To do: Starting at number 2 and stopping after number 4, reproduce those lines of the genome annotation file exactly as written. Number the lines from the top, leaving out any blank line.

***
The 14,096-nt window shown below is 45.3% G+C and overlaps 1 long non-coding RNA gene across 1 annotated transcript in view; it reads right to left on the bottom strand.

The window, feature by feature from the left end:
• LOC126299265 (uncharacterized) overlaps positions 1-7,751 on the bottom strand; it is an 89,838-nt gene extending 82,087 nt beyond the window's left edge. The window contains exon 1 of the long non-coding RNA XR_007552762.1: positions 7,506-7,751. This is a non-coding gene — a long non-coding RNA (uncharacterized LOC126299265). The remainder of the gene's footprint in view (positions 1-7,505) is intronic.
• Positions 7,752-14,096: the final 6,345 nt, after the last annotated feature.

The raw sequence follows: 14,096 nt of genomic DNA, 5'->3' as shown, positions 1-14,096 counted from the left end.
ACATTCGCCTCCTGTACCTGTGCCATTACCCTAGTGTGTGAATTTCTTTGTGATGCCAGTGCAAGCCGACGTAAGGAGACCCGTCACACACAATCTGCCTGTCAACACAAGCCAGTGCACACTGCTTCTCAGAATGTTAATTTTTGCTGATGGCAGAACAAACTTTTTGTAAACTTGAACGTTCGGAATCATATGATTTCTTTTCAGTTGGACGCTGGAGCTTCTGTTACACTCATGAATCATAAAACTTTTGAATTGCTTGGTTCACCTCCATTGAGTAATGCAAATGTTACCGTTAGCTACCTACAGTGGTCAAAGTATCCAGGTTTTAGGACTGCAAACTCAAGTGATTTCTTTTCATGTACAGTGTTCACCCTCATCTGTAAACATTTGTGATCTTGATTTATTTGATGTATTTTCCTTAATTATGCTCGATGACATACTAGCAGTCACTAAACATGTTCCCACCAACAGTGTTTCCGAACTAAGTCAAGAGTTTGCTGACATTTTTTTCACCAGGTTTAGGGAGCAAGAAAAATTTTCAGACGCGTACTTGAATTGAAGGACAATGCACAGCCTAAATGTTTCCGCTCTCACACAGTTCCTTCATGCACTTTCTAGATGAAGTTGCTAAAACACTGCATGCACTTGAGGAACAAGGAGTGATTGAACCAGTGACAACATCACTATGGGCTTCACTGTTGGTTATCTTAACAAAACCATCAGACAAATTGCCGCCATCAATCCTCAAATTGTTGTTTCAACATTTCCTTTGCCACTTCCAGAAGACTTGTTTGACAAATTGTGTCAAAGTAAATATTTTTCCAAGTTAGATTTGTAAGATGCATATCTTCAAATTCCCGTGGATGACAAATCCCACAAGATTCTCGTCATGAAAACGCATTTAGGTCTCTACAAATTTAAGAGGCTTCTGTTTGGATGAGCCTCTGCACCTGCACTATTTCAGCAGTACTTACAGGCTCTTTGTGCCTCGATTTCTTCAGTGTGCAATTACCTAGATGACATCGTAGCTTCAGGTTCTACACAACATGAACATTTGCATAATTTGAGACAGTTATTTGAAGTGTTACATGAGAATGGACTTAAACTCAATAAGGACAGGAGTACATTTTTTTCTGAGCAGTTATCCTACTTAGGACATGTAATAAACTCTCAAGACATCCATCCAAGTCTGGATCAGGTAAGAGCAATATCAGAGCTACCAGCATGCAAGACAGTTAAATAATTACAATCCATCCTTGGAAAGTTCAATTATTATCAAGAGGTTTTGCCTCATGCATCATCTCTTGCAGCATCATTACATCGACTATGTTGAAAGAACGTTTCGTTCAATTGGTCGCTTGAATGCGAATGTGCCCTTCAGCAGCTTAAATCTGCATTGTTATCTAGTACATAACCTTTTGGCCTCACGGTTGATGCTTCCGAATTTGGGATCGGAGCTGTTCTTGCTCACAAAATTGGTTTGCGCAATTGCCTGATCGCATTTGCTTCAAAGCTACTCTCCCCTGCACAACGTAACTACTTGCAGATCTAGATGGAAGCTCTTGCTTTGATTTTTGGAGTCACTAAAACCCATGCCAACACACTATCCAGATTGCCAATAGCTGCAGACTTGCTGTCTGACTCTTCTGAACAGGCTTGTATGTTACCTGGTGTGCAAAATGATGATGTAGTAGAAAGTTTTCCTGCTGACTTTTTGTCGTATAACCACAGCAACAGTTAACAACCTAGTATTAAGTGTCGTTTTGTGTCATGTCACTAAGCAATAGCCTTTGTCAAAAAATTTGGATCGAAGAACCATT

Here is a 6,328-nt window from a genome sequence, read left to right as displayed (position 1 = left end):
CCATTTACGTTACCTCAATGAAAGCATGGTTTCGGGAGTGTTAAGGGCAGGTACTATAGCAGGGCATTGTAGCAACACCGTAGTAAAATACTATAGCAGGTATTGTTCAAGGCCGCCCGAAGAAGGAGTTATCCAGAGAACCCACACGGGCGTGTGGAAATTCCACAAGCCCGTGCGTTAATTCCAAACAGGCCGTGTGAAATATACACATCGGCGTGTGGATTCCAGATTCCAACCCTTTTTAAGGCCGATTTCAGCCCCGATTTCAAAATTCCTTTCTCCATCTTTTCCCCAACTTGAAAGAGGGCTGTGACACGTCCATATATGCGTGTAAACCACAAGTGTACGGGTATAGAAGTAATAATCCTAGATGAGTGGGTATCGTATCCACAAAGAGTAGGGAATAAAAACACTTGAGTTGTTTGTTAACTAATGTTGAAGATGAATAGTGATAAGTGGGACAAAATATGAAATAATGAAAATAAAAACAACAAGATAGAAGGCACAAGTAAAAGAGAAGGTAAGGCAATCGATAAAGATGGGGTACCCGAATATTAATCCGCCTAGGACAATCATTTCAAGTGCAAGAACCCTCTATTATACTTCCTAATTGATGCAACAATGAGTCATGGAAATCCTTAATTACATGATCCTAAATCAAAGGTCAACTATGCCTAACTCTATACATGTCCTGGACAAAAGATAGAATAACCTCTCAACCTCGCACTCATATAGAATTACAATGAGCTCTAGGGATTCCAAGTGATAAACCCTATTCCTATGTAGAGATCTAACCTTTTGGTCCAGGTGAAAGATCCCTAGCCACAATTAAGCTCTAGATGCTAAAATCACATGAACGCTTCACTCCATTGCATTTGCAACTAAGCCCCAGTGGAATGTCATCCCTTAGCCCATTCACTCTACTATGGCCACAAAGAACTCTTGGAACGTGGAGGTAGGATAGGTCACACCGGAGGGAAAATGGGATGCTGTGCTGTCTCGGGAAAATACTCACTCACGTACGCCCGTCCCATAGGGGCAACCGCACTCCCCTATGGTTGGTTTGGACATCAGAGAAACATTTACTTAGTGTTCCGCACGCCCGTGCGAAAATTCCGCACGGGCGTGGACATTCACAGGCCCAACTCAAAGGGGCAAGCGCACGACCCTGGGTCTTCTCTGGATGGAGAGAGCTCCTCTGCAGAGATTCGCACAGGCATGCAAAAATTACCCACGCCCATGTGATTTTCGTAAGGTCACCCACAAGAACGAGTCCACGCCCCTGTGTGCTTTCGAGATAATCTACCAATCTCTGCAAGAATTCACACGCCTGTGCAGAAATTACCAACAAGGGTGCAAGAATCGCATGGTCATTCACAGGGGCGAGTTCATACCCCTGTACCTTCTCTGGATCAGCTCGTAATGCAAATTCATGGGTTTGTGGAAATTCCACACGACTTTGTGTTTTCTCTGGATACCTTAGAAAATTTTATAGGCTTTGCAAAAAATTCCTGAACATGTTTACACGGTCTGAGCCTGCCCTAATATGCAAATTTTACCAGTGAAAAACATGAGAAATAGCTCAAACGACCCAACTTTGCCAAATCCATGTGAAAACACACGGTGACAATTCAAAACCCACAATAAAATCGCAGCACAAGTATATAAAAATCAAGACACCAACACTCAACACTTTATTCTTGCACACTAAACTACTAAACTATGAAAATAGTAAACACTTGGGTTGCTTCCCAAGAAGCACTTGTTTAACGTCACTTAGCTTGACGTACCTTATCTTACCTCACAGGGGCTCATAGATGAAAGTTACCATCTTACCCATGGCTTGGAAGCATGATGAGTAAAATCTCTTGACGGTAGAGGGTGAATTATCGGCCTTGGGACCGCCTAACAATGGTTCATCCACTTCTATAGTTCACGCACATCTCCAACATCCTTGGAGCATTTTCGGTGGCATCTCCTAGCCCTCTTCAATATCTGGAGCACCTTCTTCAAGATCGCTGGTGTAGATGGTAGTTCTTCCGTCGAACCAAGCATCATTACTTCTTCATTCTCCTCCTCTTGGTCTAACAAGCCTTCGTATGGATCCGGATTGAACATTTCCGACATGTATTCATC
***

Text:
The window, feature by feature from the left end:
• LOC126299265 (uncharacterized) overlaps positions 1-7,751 on the bottom strand; it is an 89,838-nt gene extending 82,087 nt beyond the window's left edge. The window contains exon 1 of the long non-coding RNA XR_007552762.1: positions 7,506-7,751. This is a non-coding gene — a long non-coding RNA (uncharacterized LOC126299265). The remainder of the gene's footprint in view (positions 1-7,505) is intronic.
• Positions 7,752-14,096: the final 6,345 nt, after the last annotated feature.